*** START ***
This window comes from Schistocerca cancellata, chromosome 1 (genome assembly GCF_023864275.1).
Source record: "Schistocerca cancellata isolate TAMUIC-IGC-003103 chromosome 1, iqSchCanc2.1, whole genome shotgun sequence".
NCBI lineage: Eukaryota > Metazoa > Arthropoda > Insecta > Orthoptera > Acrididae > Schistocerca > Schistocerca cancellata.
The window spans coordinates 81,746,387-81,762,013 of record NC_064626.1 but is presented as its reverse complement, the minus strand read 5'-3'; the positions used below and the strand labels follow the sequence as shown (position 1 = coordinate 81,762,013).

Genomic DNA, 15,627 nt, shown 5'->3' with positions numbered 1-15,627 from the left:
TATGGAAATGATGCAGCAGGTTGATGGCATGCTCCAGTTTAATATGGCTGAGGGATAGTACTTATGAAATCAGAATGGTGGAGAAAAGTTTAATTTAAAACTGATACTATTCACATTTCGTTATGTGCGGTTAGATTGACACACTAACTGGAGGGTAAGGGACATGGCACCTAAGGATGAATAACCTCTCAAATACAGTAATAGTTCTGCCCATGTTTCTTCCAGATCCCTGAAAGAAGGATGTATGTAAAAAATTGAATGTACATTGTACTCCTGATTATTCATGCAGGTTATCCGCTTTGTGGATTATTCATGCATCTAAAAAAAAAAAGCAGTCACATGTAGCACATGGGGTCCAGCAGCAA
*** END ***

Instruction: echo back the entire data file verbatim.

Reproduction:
This window comes from Schistocerca cancellata, chromosome 1 (genome assembly GCF_023864275.1).
Source record: "Schistocerca cancellata isolate TAMUIC-IGC-003103 chromosome 1, iqSchCanc2.1, whole genome shotgun sequence".
NCBI lineage: Eukaryota > Metazoa > Arthropoda > Insecta > Orthoptera > Acrididae > Schistocerca > Schistocerca cancellata.
The window spans coordinates 81,746,387-81,762,013 of record NC_064626.1 but is presented as its reverse complement, the minus strand read 5'-3'; the positions used below and the strand labels follow the sequence as shown (position 1 = coordinate 81,762,013).

Genomic DNA, 15,627 nt, shown 5'->3' with positions numbered 1-15,627 from the left:
TATGGAAATGATGCAGCAGGTTGATGGCATGCTCCAGTTTAATATGGCTGAGGGATAGTACTTATGAAATCAGAATGGTGGAGAAAAGTTTAATTTAAAACTGATACTATTCACATTTCGTTATGTGCGGTTAGATTGACACACTAACTGGAGGGTAAGGGACATGGCACCTAAGGATGAATAACCTCTCAAATACAGTAATAGTTCTGCCCATGTTTCTTCCAGATCCCTGAAAGAAGGATGTATGTAAAAAATTGAATGTACATTGTACTCCTGATTATTCATGCAGGTTATCCGCTTTGTGGATTATTCATGCATCTAAAAAAAAAAAGCAGTCACATGTAGCACATGGGGTCCAGCAGCAA